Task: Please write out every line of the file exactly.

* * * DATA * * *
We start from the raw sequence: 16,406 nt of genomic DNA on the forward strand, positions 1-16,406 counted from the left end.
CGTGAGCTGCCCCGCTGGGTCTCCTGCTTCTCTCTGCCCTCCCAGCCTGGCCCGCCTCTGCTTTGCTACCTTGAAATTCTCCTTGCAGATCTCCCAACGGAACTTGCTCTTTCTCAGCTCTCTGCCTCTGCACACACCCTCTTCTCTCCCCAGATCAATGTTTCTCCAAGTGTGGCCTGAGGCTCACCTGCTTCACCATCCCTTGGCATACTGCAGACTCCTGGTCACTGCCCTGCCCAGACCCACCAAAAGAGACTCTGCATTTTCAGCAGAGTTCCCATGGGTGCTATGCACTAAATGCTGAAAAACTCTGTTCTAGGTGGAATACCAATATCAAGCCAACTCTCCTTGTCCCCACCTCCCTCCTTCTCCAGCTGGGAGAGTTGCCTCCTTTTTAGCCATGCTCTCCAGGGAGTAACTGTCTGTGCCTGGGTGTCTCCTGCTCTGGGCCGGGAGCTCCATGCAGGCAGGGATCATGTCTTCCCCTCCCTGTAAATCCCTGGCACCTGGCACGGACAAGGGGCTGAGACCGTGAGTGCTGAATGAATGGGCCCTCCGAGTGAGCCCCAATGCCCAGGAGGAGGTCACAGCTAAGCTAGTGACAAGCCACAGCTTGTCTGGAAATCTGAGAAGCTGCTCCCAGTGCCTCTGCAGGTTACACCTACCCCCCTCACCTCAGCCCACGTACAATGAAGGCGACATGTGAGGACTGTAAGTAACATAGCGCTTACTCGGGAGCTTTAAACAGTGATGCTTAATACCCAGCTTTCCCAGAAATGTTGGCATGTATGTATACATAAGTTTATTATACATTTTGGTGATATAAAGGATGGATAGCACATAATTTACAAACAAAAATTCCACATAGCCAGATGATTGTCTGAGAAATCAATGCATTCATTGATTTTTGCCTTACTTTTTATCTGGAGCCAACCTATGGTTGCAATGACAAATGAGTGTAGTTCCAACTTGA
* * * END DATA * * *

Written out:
We start from the raw sequence: 16,406 nt of genomic DNA on the forward strand, positions 1-16,406 counted from the left end.
CGTGAGCTGCCCCGCTGGGTCTCCTGCTTCTCTCTGCCCTCCCAGCCTGGCCCGCCTCTGCTTTGCTACCTTGAAATTCTCCTTGCAGATCTCCCAACGGAACTTGCTCTTTCTCAGCTCTCTGCCTCTGCACACACCCTCTTCTCTCCCCAGATCAATGTTTCTCCAAGTGTGGCCTGAGGCTCACCTGCTTCACCATCCCTTGGCATACTGCAGACTCCTGGTCACTGCCCTGCCCAGACCCACCAAAAGAGACTCTGCATTTTCAGCAGAGTTCCCATGGGTGCTATGCACTAAATGCTGAAAAACTCTGTTCTAGGTGGAATACCAATATCAAGCCAACTCTCCTTGTCCCCACCTCCCTCCTTCTCCAGCTGGGAGAGTTGCCTCCTTTTTAGCCATGCTCTCCAGGGAGTAACTGTCTGTGCCTGGGTGTCTCCTGCTCTGGGCCGGGAGCTCCATGCAGGCAGGGATCATGTCTTCCCCTCCCTGTAAATCCCTGGCACCTGGCACGGACAAGGGGCTGAGACCGTGAGTGCTGAATGAATGGGCCCTCCGAGTGAGCCCCAATGCCCAGGAGGAGGTCACAGCTAAGCTAGTGACAAGCCACAGCTTGTCTGGAAATCTGAGAAGCTGCTCCCAGTGCCTCTGCAGGTTACACCTACCCCCCTCACCTCAGCCCACGTACAATGAAGGCGACATGTGAGGACTGTAAGTAACATAGCGCTTACTCGGGAGCTTTAAACAGTGATGCTTAATACCCAGCTTTCCCAGAAATGTTGGCATGTATGTATACATAAGTTTATTATACATTTTGGTGATATAAAGGATGGATAGCACATAATTTACAAACAAAAATTCCACATAGCCAGATGATTGTCTGAGAAATCAATGCATTCATTGATTTTTGCCTTACTTTTTATCTGGAGCCAACCTATGGTTGCAATGACAAATGAGTGTAGTTCCAACTTGA